From time to time we hear the question “what does the WIA do for me?” For anyone reading the Open Forum Reports for 2013, and the Membership Survey results, I’m sure that that question will be well and truly answered. Non-members are also able to view the information on the WIA website, and hopefully some will now see the value in becoming a WIA member.

I would like to sincerely thank everyone who has contributed to the WIA over the past year. I’m not a particularly active radio amateur as I don’t have a lot of spare time, but being President of the WIA has been a great honour, and a lot of fun. In particular, I would like to thank retiring Director, Bob Bristow VK6POP. Being a West Australian, Bob has never been backward in coming forward and telling us easterners what he thinks, and together with Onno VK6FLAB, Bob pulled off an excellent AGM and Conference weekend last year in Fremantle. Bob may not be a Director now, but he has not escaped the WIA’s clutches.

By the time you read this Comment, the new WIA Board will have met and elected the executive positions. It will also have set a strategic direction and a broad agenda for the next year’s term. I hope to tell you something about that in the next Comment.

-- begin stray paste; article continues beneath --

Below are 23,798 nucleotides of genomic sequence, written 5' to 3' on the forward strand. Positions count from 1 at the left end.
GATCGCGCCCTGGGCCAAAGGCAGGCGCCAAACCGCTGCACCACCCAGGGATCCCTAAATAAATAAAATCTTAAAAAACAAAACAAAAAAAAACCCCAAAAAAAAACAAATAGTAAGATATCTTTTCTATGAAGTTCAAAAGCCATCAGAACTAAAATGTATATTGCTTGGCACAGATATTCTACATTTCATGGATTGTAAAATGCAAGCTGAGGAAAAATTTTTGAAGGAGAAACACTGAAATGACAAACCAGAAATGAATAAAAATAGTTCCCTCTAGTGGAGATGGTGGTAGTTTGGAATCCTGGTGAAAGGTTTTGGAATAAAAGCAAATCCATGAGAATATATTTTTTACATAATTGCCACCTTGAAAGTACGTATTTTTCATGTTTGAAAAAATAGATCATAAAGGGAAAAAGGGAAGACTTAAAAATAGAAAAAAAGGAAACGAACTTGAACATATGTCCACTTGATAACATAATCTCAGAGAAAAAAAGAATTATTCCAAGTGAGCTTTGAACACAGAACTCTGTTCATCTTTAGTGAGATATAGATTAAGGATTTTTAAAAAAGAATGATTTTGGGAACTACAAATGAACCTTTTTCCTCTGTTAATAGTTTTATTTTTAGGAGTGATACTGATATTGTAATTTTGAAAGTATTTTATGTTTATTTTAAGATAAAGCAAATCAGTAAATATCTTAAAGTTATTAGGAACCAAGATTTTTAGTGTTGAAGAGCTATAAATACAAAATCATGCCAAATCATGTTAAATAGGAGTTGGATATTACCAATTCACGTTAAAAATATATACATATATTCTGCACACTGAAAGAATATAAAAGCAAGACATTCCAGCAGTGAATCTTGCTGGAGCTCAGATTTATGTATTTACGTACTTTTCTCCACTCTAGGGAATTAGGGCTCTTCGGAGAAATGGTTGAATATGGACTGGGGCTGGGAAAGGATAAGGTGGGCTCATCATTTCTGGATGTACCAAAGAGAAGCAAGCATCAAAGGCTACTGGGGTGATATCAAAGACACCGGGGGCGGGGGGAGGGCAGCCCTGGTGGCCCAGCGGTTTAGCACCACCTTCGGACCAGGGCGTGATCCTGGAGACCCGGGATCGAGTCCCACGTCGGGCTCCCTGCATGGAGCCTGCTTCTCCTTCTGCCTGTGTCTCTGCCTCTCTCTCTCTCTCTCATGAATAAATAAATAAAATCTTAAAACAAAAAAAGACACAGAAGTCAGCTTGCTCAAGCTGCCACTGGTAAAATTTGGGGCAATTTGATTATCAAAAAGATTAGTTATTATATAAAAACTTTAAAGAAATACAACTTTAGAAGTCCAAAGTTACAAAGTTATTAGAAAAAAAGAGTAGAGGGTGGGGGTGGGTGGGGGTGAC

Phil Wait VK2ASD
President, WIA

Table Of Contents

Remote radio at FAMPARC Peter Collins VK3IJ
Portable activations to chase KRMNPA plaques Jim Linton VK3PC
An early snapshot of the 2014 WIA Member Survey Christopher Platt VK5CP
The basis of distance-based scoring for the VHF-UHF Field Days Roger Harrison VK2ZRH
A Call for Information and Articles Phil Wait VK2ASD
D-STAR on the HF bands Ted Thrift VK2ARA
Team VK3JNH and the JMMFD 2014 Stephen Warrillow VK3SN


A 70 cm dipole array for repeater use Ian Jackson VK3BUF
A practical introduction to phasing direct conversion SSB receivers Peter Parker VK3YE
A 16 bit two channel USB soundcard using the PCM290x codec Erich Heinzle VK5HSE

Plus all the usual Club news and columns

Team VK3JNH and the JMMFD 2014

Stephen Warrillow VK3SN